Then there are the infodumps. On the one hand, one agent is unfamiliar with the canon - and since this is the only Belgariad mission report I've ever seen, I imagine many casual readers are too. In that respect, a certain amount of information has to be provided. And, I must admit, Gillies handles it better than some - she breaks her dumps into small sections, allowing me time to recover in between, and theoretically absorb what I'm given. However, there are so many of them. Is all the information necessary? I don't know. Could it be condensed, cut down to the bare essentials and the funny parts? I suspect so.

But overall, I did enjoy this report. Possibly my favourite moment came near the end: in order to research something, Agent Briggs sent a letter to the Medical Department - using one of the lanterns said to be 'filing the room'. Not everyone would even have caught the typo (and as we know, agent observation has a massive effect on badfic canon), but Briggs used it to his advantage. Once again I gained insight into him, and saw his place in the larger world of the PPC - all through a simple piece of utility.

-T. Ryan, Dept. of Personnel, DOGA Archivist

Suebusters/For Gondor and Rohan

Everyone in DOGA (or DoGA, or DGA, or the Pyro Department, or whatever we're calling it this week) keeps telling me I need to get a hobby. Actually they usually tell me I need to get a life, but since I spend every waking hour filing their mission reports, complaints and sundries (a word I have come to detest), a hobby is the best I can do. Actually I shouldn't even be doing this, but I have an excuse. A package of old mission reports from across the PPC was delivered to the Archives this morning for some unknown reason, and I need to read them all to figure out what's going on. Since I'm doing that, I figure I might as well review them too.

Mission: Suebusters/For Gondor and Rohan
Agents: Cara Fielding & Miriam Collins, DMS
Continuum: Lord of the Rings

I have to say I found this mission a little dull to read about (although I note that one of the agents involved said much the same thing - I suppose boring is better than fatally exciting, right?). The main reason for this is that all the interesting moments appear to be glossed over. For example, during the Council I read that the entire courtyard turn[ed] gold when the 'Sue appeared. From Miriam's next line, I inferred that this was due to a line of bad narrative - but I am given no clue as to what it was. This happens every time Suvian prose is invoked. She gives a Sue-like description of the Lady Galadriel, but again, I don't get to find out what it says.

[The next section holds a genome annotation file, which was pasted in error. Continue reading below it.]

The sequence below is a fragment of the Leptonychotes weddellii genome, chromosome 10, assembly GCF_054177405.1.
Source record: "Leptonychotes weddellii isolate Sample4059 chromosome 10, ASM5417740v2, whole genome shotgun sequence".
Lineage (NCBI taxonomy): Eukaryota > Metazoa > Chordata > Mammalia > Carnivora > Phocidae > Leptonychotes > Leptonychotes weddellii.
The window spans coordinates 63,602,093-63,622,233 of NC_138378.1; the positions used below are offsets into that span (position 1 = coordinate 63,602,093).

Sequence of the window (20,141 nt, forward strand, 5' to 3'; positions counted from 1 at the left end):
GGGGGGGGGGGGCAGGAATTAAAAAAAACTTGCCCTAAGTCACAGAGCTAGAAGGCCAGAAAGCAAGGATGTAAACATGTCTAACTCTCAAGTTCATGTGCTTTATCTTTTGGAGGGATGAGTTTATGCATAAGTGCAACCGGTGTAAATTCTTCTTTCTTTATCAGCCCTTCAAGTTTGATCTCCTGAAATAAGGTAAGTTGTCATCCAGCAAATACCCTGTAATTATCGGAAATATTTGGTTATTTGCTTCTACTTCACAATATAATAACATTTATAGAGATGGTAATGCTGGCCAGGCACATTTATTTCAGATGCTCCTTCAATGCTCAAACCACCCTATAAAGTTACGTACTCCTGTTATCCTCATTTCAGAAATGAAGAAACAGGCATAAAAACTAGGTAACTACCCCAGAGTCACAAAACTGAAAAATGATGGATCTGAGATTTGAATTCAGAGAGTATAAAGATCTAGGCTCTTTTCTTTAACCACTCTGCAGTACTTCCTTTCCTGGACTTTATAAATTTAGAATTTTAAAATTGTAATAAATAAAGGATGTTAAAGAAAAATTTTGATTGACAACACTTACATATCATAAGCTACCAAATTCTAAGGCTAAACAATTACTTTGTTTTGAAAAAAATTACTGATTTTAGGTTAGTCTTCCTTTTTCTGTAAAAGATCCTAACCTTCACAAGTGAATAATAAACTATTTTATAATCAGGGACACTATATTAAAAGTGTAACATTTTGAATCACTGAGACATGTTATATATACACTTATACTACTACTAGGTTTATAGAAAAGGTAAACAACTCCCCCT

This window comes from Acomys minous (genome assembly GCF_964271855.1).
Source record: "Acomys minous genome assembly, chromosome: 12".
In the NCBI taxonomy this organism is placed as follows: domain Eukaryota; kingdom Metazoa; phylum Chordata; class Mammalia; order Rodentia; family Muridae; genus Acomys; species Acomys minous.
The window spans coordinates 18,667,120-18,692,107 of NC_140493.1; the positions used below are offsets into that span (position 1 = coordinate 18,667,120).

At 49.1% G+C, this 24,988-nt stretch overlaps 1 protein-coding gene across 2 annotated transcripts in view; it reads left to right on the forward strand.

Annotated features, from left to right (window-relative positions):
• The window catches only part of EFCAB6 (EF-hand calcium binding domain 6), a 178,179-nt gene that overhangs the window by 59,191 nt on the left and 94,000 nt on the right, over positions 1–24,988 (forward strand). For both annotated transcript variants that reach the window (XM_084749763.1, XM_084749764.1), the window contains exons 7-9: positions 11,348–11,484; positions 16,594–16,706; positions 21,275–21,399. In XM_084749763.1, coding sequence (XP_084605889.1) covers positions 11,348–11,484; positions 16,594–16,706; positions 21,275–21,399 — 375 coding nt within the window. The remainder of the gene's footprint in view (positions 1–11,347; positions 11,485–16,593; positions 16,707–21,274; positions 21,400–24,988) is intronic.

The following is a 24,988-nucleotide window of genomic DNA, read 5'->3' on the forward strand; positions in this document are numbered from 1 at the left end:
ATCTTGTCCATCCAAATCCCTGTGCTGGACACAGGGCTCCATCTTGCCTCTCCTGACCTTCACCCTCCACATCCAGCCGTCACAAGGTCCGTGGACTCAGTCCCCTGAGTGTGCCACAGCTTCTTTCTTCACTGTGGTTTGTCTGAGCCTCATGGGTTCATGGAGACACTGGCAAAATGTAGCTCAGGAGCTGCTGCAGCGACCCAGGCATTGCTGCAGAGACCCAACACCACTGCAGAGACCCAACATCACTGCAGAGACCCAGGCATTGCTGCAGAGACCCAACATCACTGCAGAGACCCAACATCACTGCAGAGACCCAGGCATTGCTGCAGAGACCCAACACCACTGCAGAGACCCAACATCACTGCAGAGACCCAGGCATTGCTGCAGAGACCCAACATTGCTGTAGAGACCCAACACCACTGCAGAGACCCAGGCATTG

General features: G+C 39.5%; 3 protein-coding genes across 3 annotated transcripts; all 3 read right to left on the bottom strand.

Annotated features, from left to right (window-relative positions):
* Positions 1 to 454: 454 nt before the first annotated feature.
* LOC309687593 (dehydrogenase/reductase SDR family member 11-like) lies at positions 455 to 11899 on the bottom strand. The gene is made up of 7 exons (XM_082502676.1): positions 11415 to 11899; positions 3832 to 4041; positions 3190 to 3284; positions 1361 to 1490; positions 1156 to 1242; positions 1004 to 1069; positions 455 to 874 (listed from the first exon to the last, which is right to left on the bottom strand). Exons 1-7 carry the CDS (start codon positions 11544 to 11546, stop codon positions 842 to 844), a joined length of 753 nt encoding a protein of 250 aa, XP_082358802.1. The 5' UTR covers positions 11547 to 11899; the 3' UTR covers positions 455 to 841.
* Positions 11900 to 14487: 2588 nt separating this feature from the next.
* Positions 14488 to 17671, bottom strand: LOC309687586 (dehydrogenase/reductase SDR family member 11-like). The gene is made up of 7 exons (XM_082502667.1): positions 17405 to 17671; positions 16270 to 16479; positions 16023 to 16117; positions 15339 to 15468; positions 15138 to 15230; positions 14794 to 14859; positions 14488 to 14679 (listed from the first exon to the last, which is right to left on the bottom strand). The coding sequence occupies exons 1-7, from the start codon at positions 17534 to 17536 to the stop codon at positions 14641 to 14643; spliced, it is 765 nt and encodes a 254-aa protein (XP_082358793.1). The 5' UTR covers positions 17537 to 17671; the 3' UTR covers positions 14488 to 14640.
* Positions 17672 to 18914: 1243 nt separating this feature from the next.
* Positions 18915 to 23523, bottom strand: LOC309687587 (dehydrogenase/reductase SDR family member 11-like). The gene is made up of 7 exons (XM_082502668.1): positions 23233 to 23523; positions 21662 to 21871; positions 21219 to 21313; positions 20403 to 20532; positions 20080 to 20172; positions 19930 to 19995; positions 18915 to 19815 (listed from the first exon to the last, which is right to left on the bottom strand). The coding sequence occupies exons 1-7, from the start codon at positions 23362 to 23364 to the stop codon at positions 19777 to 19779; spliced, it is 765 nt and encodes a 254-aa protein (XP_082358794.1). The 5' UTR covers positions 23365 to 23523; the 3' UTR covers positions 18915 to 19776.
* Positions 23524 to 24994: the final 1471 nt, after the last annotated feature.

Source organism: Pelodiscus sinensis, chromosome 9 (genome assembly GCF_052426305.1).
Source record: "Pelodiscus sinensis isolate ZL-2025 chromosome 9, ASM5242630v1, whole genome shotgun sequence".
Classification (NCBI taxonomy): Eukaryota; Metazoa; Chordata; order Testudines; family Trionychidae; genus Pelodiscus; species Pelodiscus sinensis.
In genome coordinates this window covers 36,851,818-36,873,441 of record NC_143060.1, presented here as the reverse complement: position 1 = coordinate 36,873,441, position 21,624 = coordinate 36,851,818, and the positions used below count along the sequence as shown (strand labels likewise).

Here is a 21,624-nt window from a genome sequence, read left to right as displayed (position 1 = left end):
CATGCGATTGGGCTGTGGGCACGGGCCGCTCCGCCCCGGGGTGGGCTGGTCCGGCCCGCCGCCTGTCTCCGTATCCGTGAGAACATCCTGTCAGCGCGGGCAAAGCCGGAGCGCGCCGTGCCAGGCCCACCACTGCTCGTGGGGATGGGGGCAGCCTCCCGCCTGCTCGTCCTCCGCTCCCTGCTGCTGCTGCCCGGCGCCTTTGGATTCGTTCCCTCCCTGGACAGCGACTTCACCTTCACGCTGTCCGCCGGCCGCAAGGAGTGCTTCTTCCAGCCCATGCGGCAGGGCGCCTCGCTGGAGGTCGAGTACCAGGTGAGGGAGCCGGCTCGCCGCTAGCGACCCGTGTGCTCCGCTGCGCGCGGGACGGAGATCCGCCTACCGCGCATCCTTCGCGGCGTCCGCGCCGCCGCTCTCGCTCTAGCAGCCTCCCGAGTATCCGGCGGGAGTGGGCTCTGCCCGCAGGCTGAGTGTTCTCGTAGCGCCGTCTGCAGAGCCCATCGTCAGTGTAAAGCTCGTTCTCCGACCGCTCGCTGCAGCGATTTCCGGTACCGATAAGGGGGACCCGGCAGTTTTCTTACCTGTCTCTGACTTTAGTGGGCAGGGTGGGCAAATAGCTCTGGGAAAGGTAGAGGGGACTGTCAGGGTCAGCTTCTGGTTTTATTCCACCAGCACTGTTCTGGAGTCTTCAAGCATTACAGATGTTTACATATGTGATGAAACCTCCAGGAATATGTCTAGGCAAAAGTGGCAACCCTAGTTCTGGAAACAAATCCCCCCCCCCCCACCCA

The main issue I have with this is that pure agent reaction doesn't hold my interest very well. I want to be entertained, and I want to be able to laugh at the badfic myself. There is little worse than seeing someone else in stitches over a joke I haven't heard. I understand the agents' purpose, I think - they want to be the focus, not simply characters in an MST - but I believe they would be more interesting if we knew what they were reacting to, not simply how.

Another issue I noticed is one I shall be passing on to the Department of Redundancy Department: lacking anything from the badfic to describe, the narrative sometimes takes to narrating the agents' dialogue. For example:
While it was understandable given the plagiarism, 0% OOC readings across the board (with the exception of the Sue, of course) were still unusual.

"Huh, everyone's totally in character so far," she noted, raising an eyebrow at the CAD with a small amount of disbelief. "That's strange."

The rule of 'Show, don't tell' seems to have been altered by these agents into 'show and tell'. Wait, was that too harsh? I've not exactly practiced this. I think the actual issue is one of 'Who knows what and how': the CAD informs one agent of an occurance, and that agent tells her partner. The problem is, both events didn't need to be narrated. It broke the flow of the mission for me. Even if this is what actually happened, to quote another rule, sometimes 'Less is more'. The dialogue would suffice, here and in other areas.